In the wake of the Boston Marathon bombings, early evidence gathered by investigators suggested that the two suspects, Tamerlan and Dzhokhar Tsarnaev, were rabid lone wolves who learned both their bomb-building craft and their murderous philosophy on the Internet. Suddenly, pundits and experts across the political spectrum could be heard holding forth about the problem of “self-radicalization”—the process by which those unconnected to organized jihad are lured toward extremism via the Web.
But how exactly does this process work? How does one become so imbued with hatred online as to be willing to pack a pressure cooker with ball bearings and detonate it at the feet of an 8-year-old boy? What Internet “community” could motivate a floppy-haired teenager to send hot shrapnel into the body of a Chinese exchange student?
I decided to try an experiment: I would spend seven days creeping through the Internet using disposable IP addresses, inhabiting the milieu of radical sites and Facebook pages. In Manhattan coffee shops, on subway platforms, between tasks at work, I would take up residence in the darkest corners of the Web—and see what I could learn about the fetid swamps where self-made jihadists are allegedly born.
Violent radicalism is very much a minority phenomenon in Islam, of course. According to a poll recently released by the Pew Forum on Religion and Public Life, “in most countries where the question was asked, roughly three quarters or more Muslims reject suicide bombing and other forms of violence against civilians.” It was the jihadist minority—not Islam as a whole, nor the countless Muslim sites that abjure violence—whose online world I wanted to observe.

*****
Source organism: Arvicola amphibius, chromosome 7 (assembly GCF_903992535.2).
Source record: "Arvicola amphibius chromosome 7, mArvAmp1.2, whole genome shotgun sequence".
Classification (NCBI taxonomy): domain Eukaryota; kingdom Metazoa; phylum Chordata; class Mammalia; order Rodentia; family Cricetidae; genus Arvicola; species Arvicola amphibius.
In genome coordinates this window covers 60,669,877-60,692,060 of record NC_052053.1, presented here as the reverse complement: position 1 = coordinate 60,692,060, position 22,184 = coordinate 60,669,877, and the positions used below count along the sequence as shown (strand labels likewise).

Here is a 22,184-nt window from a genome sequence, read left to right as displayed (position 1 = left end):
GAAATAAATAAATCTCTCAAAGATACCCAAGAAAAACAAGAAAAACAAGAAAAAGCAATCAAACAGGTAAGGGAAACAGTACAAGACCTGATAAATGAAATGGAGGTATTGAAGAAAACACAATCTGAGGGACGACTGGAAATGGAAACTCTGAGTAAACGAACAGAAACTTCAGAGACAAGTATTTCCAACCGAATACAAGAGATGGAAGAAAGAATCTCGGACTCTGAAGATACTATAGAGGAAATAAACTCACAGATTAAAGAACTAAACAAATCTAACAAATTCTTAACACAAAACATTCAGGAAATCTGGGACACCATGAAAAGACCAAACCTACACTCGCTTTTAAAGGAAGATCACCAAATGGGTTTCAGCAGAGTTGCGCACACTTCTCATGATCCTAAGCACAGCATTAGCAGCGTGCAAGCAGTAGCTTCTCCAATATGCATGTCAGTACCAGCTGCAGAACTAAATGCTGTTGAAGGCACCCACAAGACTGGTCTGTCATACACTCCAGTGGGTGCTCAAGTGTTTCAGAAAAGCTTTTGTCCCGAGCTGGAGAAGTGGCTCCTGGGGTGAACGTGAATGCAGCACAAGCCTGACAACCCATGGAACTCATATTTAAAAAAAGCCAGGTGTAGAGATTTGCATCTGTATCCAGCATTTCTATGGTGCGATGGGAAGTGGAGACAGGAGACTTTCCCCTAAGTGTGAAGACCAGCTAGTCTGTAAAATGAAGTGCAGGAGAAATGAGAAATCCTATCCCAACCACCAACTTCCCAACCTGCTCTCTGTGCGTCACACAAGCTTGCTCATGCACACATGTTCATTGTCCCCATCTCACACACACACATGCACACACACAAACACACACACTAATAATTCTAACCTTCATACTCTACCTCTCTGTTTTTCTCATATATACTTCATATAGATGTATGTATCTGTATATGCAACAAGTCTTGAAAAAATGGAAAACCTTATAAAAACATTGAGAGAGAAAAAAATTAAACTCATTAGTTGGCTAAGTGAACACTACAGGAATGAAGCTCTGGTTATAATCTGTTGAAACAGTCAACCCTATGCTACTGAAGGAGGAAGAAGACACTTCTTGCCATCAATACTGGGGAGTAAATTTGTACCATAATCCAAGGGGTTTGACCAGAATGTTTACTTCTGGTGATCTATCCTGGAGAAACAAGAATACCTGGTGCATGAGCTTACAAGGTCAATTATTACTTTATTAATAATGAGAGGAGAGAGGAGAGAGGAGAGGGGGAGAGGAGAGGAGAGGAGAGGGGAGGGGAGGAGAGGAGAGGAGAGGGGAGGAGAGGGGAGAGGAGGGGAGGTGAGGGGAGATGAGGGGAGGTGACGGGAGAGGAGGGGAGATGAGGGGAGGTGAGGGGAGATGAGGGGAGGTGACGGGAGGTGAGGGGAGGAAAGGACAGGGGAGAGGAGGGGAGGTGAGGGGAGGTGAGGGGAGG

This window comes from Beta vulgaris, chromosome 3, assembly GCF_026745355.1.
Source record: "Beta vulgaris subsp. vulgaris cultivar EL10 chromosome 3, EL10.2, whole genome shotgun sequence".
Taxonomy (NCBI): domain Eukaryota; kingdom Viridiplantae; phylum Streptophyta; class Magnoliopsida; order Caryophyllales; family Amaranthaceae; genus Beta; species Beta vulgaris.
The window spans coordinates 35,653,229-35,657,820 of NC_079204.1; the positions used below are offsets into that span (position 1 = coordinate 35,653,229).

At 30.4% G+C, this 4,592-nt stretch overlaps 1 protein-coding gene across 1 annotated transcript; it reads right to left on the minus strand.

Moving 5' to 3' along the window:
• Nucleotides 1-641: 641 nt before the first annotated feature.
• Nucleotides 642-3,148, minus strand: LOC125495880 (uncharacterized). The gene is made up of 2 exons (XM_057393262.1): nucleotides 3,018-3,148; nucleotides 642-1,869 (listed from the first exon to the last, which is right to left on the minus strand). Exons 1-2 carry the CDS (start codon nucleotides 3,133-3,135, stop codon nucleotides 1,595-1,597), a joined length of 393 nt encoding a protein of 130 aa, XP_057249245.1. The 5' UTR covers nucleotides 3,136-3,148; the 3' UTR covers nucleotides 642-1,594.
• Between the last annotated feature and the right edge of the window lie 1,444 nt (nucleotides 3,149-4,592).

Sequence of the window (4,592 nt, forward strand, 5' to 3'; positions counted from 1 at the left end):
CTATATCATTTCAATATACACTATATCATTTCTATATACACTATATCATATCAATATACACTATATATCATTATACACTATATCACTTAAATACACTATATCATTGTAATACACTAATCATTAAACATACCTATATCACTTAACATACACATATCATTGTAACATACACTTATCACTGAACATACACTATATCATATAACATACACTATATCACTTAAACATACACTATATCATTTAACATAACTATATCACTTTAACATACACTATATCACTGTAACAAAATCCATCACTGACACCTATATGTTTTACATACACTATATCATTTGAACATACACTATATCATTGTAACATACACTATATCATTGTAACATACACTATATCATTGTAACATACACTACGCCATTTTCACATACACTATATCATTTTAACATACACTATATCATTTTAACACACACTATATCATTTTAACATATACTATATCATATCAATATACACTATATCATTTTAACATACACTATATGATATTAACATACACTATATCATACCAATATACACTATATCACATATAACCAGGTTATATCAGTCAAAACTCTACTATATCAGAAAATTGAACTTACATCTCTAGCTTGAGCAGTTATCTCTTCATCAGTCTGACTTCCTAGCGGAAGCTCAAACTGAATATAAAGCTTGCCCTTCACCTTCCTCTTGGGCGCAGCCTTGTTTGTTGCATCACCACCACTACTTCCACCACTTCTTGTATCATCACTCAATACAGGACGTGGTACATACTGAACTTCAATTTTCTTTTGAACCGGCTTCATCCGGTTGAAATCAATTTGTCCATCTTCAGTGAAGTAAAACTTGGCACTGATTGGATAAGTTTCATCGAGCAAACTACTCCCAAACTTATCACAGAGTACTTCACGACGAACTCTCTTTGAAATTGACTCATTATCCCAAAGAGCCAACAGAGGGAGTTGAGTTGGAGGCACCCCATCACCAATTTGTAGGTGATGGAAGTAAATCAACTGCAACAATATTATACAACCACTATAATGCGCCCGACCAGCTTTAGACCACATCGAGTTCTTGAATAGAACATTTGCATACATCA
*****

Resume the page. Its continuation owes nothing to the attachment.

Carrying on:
In the years immediately after September 11—as Americans attempted to understand the difference between Sunni and Shia, Iran and Iraq, Zarqawi and Zawahiri—there was regular news chatter about online forums where violent radicals congregated and traded videos documenting, and celebrating, the executions of Wall Street Journal reporter Daniel Pearl or American contractor Nicholas Berg. These kinds of forums still exist; most provide tedious recapitulations of this week in violent jihad, though frequently stuffed with instructional literature for the freelance terrorist, too. Less than an hour after I abandoned my atheism for Salafism, I found myself studying the “Lone Mujahid Pocketbook” (retrievable from the Internet Archive, a popular nonprofit Web library based in California), which promised a “step-by-step guide on how to become a successful lone mujahid.” The document—a sort of greatest-hits compilation of items from Inspire, al Qaeda’s slick online magazine—was inauspiciously decorated with an image of Times Square.
Such curiosities are easily located, but the real action is to be found in a region of the Web that barely existed in the aftermath of 9/11: social media. Facebook, usually a place to marvel at the physical disintegration of long-lost friends, is a viper’s nest of freelance, professional, affiliated, and unaffiliated extremists. If one wants to gorge on the latest videos from the front lines of global jihad, this is the place to do it.